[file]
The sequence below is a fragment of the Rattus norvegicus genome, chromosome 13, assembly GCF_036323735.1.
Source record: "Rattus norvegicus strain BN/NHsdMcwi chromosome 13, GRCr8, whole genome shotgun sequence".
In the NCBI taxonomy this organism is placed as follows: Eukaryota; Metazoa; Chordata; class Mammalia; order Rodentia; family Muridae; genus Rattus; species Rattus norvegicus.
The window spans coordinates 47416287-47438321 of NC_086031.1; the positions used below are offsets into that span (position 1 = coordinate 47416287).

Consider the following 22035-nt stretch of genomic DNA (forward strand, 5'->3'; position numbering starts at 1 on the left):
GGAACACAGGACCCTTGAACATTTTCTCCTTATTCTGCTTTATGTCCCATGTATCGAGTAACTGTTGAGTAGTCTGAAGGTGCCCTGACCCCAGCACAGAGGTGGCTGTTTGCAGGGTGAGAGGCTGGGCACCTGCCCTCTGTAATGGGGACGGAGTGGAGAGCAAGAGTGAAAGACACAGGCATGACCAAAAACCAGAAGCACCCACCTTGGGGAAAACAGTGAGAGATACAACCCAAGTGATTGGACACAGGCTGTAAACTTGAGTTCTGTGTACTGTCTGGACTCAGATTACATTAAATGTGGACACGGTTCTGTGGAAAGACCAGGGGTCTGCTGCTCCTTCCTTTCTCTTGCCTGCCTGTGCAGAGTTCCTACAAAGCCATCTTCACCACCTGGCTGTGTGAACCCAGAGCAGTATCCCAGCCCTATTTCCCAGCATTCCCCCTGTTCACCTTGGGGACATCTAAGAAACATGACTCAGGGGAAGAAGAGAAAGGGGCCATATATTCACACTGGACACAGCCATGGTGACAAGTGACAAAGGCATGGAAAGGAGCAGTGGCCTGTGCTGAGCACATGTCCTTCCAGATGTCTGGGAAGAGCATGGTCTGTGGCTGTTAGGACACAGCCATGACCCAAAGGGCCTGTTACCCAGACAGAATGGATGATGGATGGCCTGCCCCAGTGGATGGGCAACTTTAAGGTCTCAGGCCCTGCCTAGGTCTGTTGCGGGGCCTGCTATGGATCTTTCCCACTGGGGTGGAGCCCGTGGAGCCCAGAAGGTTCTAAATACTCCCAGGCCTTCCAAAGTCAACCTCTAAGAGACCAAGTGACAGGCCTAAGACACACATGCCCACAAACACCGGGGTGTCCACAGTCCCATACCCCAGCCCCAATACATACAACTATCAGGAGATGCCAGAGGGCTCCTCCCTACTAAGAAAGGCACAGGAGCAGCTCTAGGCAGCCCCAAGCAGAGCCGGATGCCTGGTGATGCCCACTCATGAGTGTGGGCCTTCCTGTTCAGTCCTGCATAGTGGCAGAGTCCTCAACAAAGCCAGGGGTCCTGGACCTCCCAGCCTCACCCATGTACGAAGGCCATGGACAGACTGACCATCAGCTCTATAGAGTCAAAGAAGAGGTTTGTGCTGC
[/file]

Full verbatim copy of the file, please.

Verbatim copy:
The sequence below is a fragment of the Rattus norvegicus genome, chromosome 13, assembly GCF_036323735.1.
Source record: "Rattus norvegicus strain BN/NHsdMcwi chromosome 13, GRCr8, whole genome shotgun sequence".
In the NCBI taxonomy this organism is placed as follows: Eukaryota; Metazoa; Chordata; class Mammalia; order Rodentia; family Muridae; genus Rattus; species Rattus norvegicus.
The window spans coordinates 47416287-47438321 of NC_086031.1; the positions used below are offsets into that span (position 1 = coordinate 47416287).

Consider the following 22035-nt stretch of genomic DNA (forward strand, 5'->3'; position numbering starts at 1 on the left):
GGAACACAGGACCCTTGAACATTTTCTCCTTATTCTGCTTTATGTCCCATGTATCGAGTAACTGTTGAGTAGTCTGAAGGTGCCCTGACCCCAGCACAGAGGTGGCTGTTTGCAGGGTGAGAGGCTGGGCACCTGCCCTCTGTAATGGGGACGGAGTGGAGAGCAAGAGTGAAAGACACAGGCATGACCAAAAACCAGAAGCACCCACCTTGGGGAAAACAGTGAGAGATACAACCCAAGTGATTGGACACAGGCTGTAAACTTGAGTTCTGTGTACTGTCTGGACTCAGATTACATTAAATGTGGACACGGTTCTGTGGAAAGACCAGGGGTCTGCTGCTCCTTCCTTTCTCTTGCCTGCCTGTGCAGAGTTCCTACAAAGCCATCTTCACCACCTGGCTGTGTGAACCCAGAGCAGTATCCCAGCCCTATTTCCCAGCATTCCCCCTGTTCACCTTGGGGACATCTAAGAAACATGACTCAGGGGAAGAAGAGAAAGGGGCCATATATTCACACTGGACACAGCCATGGTGACAAGTGACAAAGGCATGGAAAGGAGCAGTGGCCTGTGCTGAGCACATGTCCTTCCAGATGTCTGGGAAGAGCATGGTCTGTGGCTGTTAGGACACAGCCATGACCCAAAGGGCCTGTTACCCAGACAGAATGGATGATGGATGGCCTGCCCCAGTGGATGGGCAACTTTAAGGTCTCAGGCCCTGCCTAGGTCTGTTGCGGGGCCTGCTATGGATCTTTCCCACTGGGGTGGAGCCCGTGGAGCCCAGAAGGTTCTAAATACTCCCAGGCCTTCCAAAGTCAACCTCTAAGAGACCAAGTGACAGGCCTAAGACACACATGCCCACAAACACCGGGGTGTCCACAGTCCCATACCCCAGCCCCAATACATACAACTATCAGGAGATGCCAGAGGGCTCCTCCCTACTAAGAAAGGCACAGGAGCAGCTCTAGGCAGCCCCAAGCAGAGCCGGATGCCTGGTGATGCCCACTCATGAGTGTGGGCCTTCCTGTTCAGTCCTGCATAGTGGCAGAGTCCTCAACAAAGCCAGGGGTCCTGGACCTCCCAGCCTCACCCATGTACGAAGGCCATGGACAGACTGACCATCAGCTCTATAGAGTCAAAGAAGAGGTTTGTGCTGC